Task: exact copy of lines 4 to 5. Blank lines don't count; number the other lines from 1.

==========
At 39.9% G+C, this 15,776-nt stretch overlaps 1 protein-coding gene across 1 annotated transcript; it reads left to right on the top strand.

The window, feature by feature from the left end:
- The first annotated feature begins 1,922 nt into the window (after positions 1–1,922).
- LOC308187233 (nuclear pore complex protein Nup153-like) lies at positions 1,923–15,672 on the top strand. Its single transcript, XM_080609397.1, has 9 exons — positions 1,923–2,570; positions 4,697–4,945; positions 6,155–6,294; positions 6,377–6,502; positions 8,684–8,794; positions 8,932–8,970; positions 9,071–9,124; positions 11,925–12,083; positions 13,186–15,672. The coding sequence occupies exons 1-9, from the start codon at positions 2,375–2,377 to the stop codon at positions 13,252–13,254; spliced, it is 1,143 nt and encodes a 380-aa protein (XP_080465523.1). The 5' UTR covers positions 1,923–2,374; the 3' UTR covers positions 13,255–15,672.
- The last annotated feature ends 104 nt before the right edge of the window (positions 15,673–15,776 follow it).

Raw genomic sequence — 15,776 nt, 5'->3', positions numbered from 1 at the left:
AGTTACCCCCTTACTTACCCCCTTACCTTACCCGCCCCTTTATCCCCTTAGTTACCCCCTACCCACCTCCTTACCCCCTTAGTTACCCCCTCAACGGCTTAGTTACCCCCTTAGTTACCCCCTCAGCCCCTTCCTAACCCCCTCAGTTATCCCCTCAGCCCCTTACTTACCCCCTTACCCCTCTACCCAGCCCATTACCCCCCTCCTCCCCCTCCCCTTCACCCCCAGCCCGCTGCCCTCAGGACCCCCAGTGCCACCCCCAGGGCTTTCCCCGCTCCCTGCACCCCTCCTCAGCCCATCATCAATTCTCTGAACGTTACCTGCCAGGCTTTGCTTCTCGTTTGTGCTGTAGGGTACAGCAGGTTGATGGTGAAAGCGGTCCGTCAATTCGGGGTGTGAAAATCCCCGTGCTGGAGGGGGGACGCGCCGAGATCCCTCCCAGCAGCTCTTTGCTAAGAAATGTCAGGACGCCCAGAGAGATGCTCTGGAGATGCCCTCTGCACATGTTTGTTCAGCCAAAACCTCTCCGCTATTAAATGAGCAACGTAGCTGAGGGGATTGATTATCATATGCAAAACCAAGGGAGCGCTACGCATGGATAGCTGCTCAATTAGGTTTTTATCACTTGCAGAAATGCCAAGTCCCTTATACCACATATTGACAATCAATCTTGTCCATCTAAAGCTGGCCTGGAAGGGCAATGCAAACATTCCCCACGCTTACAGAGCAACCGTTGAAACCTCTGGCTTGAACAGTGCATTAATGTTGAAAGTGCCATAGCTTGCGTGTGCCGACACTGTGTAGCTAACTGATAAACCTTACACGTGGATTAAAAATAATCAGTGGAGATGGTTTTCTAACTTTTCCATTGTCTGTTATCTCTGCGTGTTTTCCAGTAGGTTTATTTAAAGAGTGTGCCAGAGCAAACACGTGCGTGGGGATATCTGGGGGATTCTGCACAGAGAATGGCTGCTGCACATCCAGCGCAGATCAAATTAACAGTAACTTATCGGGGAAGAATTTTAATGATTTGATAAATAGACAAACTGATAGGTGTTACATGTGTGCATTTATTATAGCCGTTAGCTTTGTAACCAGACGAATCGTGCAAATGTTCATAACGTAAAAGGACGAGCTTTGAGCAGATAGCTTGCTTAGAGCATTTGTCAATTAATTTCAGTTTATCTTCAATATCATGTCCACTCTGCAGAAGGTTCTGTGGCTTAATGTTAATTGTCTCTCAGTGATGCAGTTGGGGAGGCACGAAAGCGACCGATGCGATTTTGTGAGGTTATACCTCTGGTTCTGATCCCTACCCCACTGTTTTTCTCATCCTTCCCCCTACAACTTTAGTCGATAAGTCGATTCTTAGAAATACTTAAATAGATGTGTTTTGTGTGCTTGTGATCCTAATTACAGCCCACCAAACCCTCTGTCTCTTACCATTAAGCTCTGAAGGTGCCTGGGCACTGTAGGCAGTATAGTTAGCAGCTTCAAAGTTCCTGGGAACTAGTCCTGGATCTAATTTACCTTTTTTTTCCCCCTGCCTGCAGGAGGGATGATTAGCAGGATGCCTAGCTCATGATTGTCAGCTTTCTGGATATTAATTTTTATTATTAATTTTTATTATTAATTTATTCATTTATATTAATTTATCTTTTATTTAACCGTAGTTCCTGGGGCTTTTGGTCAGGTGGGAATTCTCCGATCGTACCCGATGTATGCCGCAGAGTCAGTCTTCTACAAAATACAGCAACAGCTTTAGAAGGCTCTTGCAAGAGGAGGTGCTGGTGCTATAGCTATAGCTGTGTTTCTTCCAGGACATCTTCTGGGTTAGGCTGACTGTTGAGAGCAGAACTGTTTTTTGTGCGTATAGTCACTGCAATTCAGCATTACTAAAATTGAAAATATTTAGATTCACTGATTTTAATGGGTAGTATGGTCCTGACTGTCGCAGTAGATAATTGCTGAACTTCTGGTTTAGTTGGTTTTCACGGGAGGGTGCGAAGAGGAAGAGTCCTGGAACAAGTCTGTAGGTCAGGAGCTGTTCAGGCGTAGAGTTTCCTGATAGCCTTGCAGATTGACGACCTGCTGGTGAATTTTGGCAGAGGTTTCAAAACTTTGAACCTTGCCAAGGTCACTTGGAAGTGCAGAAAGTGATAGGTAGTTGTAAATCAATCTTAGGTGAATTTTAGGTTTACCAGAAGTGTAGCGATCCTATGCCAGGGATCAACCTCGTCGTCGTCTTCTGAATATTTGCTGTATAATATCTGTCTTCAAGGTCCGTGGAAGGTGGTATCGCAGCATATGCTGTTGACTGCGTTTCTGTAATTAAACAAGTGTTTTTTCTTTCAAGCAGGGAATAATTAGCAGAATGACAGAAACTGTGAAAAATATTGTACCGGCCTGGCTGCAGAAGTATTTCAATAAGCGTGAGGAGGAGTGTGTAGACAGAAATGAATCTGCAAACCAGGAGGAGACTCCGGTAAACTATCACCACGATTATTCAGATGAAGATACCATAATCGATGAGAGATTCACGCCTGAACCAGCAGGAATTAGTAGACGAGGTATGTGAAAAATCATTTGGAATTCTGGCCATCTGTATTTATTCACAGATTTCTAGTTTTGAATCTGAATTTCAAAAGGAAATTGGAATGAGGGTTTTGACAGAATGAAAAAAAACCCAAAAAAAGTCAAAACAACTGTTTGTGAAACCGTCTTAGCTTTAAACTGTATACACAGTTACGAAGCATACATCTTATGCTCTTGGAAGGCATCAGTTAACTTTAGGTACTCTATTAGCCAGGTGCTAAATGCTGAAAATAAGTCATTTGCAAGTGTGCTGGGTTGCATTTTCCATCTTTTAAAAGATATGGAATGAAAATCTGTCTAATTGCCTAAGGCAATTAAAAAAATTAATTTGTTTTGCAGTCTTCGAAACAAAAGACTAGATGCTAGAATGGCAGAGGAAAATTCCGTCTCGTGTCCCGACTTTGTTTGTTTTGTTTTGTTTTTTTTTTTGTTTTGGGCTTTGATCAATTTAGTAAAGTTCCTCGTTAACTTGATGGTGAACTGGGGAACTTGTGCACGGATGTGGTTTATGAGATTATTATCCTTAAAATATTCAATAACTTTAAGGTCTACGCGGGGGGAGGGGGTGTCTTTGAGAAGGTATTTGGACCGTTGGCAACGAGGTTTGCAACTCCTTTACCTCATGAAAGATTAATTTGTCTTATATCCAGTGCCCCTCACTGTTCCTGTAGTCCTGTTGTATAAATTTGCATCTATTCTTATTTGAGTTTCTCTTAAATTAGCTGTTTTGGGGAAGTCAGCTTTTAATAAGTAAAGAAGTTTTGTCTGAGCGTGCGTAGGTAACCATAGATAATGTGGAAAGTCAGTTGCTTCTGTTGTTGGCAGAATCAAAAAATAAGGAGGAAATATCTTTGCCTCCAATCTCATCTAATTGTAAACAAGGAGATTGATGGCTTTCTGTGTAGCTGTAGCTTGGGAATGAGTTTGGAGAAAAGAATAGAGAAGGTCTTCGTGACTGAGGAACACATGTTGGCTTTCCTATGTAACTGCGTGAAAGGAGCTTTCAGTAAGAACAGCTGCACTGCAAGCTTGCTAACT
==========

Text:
- LOC308187233 (nuclear pore complex protein Nup153-like) lies at positions 1,923–15,672 on the top strand. Its single transcript, XM_080609397.1, has 9 exons — positions 1,923–2,570; positions 4,697–4,945; positions 6,155–6,294; positions 6,377–6,502; positions 8,684–8,794; positions 8,932–8,970; positions 9,071–9,124; positions 11,925–12,083; positions 13,186–15,672. The coding sequence occupies exons 1-9, from the start codon at positions 2,375–2,377 to the stop codon at positions 13,252–13,254; spliced, it is 1,143 nt and encodes a 380-aa protein (XP_080465523.1). The 5' UTR covers positions 1,923–2,374; the 3' UTR covers positions 13,255–15,672.
- The last annotated feature ends 104 nt before the right edge of the window (positions 15,673–15,776 follow it).